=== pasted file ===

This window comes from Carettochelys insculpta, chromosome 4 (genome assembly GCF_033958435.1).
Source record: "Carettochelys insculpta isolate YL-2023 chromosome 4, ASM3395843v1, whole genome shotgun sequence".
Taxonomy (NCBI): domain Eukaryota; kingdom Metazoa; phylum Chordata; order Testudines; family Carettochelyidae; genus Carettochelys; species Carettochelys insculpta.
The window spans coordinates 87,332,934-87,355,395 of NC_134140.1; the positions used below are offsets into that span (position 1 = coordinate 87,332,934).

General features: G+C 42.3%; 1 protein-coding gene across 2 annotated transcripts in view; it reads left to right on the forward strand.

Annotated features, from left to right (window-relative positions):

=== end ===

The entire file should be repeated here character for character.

This window comes from Carettochelys insculpta, chromosome 4 (genome assembly GCF_033958435.1).
Source record: "Carettochelys insculpta isolate YL-2023 chromosome 4, ASM3395843v1, whole genome shotgun sequence".
Taxonomy (NCBI): domain Eukaryota; kingdom Metazoa; phylum Chordata; order Testudines; family Carettochelyidae; genus Carettochelys; species Carettochelys insculpta.
The window spans coordinates 87,332,934-87,355,395 of NC_134140.1; the positions used below are offsets into that span (position 1 = coordinate 87,332,934).

General features: G+C 42.3%; 1 protein-coding gene across 2 annotated transcripts in view; it reads left to right on the forward strand.

Annotated features, from left to right (window-relative positions):